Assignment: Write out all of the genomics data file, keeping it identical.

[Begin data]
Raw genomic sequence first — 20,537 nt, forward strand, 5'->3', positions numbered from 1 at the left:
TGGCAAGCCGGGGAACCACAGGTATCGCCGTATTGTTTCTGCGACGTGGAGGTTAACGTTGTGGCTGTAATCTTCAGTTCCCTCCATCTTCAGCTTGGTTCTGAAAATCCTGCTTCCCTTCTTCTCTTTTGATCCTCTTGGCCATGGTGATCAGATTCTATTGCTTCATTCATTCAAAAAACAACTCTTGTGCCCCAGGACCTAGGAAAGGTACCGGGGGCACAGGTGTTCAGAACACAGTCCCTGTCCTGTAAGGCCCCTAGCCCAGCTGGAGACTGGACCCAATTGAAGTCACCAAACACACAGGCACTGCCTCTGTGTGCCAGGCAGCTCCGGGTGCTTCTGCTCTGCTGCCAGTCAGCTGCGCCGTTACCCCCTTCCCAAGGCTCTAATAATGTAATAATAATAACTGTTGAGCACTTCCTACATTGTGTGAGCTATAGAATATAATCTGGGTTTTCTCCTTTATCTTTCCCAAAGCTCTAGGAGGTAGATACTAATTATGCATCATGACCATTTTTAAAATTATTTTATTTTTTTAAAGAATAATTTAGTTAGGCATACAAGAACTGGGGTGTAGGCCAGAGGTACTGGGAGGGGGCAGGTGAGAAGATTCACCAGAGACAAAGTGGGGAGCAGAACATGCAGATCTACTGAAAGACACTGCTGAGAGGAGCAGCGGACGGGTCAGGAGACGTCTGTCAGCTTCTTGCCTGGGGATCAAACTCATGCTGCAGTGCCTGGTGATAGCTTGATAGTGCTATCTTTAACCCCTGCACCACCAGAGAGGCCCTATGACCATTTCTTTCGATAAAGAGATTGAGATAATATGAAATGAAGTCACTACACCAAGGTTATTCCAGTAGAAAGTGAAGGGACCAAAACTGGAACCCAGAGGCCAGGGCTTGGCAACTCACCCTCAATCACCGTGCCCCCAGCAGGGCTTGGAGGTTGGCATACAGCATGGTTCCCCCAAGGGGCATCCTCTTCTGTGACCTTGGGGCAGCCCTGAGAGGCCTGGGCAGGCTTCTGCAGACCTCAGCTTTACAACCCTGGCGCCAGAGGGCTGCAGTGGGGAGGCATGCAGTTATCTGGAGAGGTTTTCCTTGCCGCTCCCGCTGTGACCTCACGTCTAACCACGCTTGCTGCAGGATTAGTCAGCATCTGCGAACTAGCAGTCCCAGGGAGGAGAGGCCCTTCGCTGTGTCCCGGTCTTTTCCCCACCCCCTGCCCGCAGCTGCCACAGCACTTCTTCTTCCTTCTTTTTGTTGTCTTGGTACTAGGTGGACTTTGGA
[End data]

Raw genomic sequence first — 20,537 nt, forward strand, 5'->3', positions numbered from 1 at the left:
TGGCAAGCCGGGGAACCACAGGTATCGCCGTATTGTTTCTGCGACGTGGAGGTTAACGTTGTGGCTGTAATCTTCAGTTCCCTCCATCTTCAGCTTGGTTCTGAAAATCCTGCTTCCCTTCTTCTCTTTTGATCCTCTTGGCCATGGTGATCAGATTCTATTGCTTCATTCATTCAAAAAACAACTCTTGTGCCCCAGGACCTAGGAAAGGTACCGGGGGCACAGGTGTTCAGAACACAGTCCCTGTCCTGTAAGGCCCCTAGCCCAGCTGGAGACTGGACCCAATTGAAGTCACCAAACACACAGGCACTGCCTCTGTGTGCCAGGCAGCTCCGGGTGCTTCTGCTCTGCTGCCAGTCAGCTGCGCCGTTACCCCCTTCCCAAGGCTCTAATAATGTAATAATAATAACTGTTGAGCACTTCCTACATTGTGTGAGCTATAGAATATAATCTGGGTTTTCTCCTTTATCTTTCCCAAAGCTCTAGGAGGTAGATACTAATTATGCATCATGACCATTTTTAAAATTATTTTATTTTTTTAAAGAATAATTTAGTTAGGCATACAAGAACTGGGGTGTAGGCCAGAGGTACTGGGAGGGGGCAGGTGAGAAGATTCACCAGAGACAAAGTGGGGAGCAGAACATGCAGATCTACTGAAAGACACTGCTGAGAGGAGCAGCGGACGGGTCAGGAGACGTCTGTCAGCTTCTTGCCTGGGGATCAAACTCATGCTGCAGTGCCTGGTGATAGCTTGATAGTGCTATCTTTAACCCCTGCACCACCAGAGAGGCCCTATGACCATTTCTTTCGATAAAGAGATTGAGATAATATGAAATGAAGTCACTACACCAAGGTTATTCCAGTAGAAAGTGAAGGGACCAAAACTGGAACCCAGAGGCCAGGGCTTGGCAACTCACCCTCAATCACCGTGCCCCCAGCAGGGCTTGGAGGTTGGCATACAGCATGGTTCCCCCAAGGGGCATCCTCTTCTGTGACCTTGGGGCAGCCCTGAGAGGCCTGGGCAGGCTTCTGCAGACCTCAGCTTTACAACCCTGGCGCCAGAGGGCTGCAGTGGGGAGGCATGCAGTTATCTGGAGAGGTTTTCCTTGCCGCTCCCGCTGTGACCTCACGTCTAACCACGCTTGCTGCAGGATTAGTCAGCATCTGCGAACTAGCAGTCCCAGGGAGGAGAGGCCCTTCGCTGTGTCCCGGTCTTTTCCCCACCCCCTGCCCGCAGCTGCCACAGCACTTCTTCTTCCTTCTTTTTGTTGTCTTGGTACTAGGTGGACTTTGGA